The ongoing war between the aggressive buyer and uninterested device maker has taken a toll on Valeant, and some negative sentiments from shareholders may signal the downfall of the unrequited $53 billion offer, one analyst said.
In the latest volley in the ongoing war, Allergan claimed that Valeant is being stingy with some disclosures and misleading with others, adding that the would-be buyer has made inconsistent statements about its financial outlook in order to hide declines.
"In Allergan’s view, Valeant’s ongoing failure to provide complete, fully transparent information and relevant supporting data for its performance remains a significant and growing concern among Allergan’s stockholders and the overall investment community," according to an Allergan statement. "At the same time, there continues to be an overwhelming divergence between Valeant’s reported GAAP and non-GAAP results, additionally highlighting the opaqueness of Valeant’s financial reporting."
The alleged inconsistencies are of particular interest to Allergan shareholders, since Valeant is offering units of its own stock as part of the payment for Allergan’s shares.
Allergan detailed a laundry list of "concerns" about Valeant’s earnings, citing missing sales analytics, contradicting statements about its financial guidance, hidden losses and more. Allergan further accused Valeant of misrepresenting Allergan and the impact of a potential acquisition.
The accusations appear sound, according to BMO analyst David Maris, who issued a statement today largely agreeing with Allergan’s concerns.
"Allergan’s criticisms seem well-founded, in our opinion," Maris wrote in an note to investors. "Pointing to the risks of Valeant’s business model, Allergan quoted a June 17 conference call in which Valeant’s CEO stated, "I am very confident that we will meet expectations in Q2 and the rest of the year," and 6 weeks later Valeant lowered its 2014 guidance."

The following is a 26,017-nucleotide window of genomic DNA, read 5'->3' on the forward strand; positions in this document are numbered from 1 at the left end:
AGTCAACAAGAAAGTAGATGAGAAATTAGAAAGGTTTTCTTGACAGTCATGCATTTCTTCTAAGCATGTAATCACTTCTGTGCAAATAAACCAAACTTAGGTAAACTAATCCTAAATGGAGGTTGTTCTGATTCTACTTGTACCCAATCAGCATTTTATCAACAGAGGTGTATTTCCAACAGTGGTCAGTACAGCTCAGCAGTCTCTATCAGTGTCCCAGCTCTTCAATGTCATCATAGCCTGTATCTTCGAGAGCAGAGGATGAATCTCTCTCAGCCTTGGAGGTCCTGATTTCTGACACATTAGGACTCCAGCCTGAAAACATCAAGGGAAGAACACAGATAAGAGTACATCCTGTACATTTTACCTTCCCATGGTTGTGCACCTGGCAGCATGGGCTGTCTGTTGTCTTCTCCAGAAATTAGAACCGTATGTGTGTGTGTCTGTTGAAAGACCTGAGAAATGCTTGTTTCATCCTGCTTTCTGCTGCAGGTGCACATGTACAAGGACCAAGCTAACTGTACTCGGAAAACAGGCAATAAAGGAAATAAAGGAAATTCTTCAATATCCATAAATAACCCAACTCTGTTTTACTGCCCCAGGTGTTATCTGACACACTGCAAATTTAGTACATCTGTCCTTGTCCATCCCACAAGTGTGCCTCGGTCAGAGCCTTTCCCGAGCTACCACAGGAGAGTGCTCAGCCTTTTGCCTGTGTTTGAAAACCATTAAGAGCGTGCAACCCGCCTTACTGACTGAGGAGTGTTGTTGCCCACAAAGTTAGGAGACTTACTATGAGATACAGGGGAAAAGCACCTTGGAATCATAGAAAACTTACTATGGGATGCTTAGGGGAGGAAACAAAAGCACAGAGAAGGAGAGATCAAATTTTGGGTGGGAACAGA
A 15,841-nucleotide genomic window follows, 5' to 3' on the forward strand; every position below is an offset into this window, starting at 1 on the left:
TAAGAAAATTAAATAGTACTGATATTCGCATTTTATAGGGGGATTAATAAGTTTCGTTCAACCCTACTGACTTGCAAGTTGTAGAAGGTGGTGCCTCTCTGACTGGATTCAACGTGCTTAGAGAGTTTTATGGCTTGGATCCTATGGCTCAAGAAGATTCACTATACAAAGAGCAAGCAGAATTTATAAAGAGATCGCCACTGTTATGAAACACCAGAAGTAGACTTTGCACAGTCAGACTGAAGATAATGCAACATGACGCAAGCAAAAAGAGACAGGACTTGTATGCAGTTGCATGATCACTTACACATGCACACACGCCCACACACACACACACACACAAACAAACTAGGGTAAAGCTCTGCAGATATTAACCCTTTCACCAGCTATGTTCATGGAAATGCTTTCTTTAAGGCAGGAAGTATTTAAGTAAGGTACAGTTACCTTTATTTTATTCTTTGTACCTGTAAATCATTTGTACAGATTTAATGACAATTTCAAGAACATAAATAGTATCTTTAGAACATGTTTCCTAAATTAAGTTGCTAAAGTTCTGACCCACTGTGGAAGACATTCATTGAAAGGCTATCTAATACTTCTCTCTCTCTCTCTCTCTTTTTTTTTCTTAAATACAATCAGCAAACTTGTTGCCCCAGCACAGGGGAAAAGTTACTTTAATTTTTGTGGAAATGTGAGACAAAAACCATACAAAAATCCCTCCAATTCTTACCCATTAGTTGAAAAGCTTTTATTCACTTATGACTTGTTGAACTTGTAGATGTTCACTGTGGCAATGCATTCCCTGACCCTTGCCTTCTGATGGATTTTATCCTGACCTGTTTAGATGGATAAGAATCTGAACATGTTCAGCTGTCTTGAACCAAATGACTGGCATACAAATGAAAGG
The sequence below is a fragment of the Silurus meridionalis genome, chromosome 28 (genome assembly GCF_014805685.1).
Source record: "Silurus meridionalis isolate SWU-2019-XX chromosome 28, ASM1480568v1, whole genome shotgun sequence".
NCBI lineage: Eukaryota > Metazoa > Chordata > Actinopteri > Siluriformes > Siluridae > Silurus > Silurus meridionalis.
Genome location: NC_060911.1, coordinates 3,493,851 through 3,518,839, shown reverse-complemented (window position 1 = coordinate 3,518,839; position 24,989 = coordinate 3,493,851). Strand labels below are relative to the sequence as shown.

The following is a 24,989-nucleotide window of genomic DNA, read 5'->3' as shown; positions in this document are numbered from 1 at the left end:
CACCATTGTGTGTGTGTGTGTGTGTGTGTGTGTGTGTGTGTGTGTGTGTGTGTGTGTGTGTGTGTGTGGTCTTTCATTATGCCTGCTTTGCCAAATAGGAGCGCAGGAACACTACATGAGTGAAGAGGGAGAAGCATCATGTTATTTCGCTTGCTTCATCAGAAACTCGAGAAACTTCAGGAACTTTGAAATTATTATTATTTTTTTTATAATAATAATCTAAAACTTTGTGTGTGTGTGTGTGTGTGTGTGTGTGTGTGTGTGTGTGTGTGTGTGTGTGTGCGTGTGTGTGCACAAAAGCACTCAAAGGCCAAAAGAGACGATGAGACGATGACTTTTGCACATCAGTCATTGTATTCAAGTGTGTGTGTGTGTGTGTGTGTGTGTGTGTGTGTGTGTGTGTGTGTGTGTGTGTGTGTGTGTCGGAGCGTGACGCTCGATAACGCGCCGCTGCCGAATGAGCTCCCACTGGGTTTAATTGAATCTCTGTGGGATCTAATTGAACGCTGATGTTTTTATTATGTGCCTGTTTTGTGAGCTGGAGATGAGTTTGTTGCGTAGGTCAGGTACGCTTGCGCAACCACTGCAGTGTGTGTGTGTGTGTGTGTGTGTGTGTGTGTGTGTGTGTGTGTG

Valeant may be facing some pressure from its own stakeholders as well and Valeant’s stock has taken a hit since it began fighting with Allergan.
"Valeant held investor meetings in NY, and some of the feedback we have heard from investors has not been positive," Maris added. "Feedback included that little new information was covered, VRX acknowledged that the EPS guidance around divestitures could have been handled better, and the timeline for a potential resolution seems to be getting longer."
"Based on our conversations with investors, we believe the prospects of a Valeant deal are diminishing, and investor sentiment seems increasingly negative on deal prospects," Maris added. "Allergan has been effective in both calling out its concerns about Valeant and explaining how the legal suit makes timelines uncertain. With a lower share price, we believe the prospects of Valeant’s raising the bid for Allergan via the share ratio have diminished, and with Valeant recently lowering its EPS guidance, we think the prospects of its raising the cash portion (via increased debt) have also diminished."
Allergan hasn’t been pulling its punches in fighting off the unwelcome advances of would-be acquirer Valeant and its activist-investor supporters. Valeant has already twice sweetened the pot for Allergan to no avail, and Allergan has only stepped up its game in challenging Valeant’s history and business philosophy.
Both sides have brandished some negative rhetoric in the fight, most recently with Allergan’s claims that Valeant is concealing something with its lack of transparency and Valeant’s claims that Allergan has cooked up a "scorched earth, negative information campaign" to stifle acquisition talks.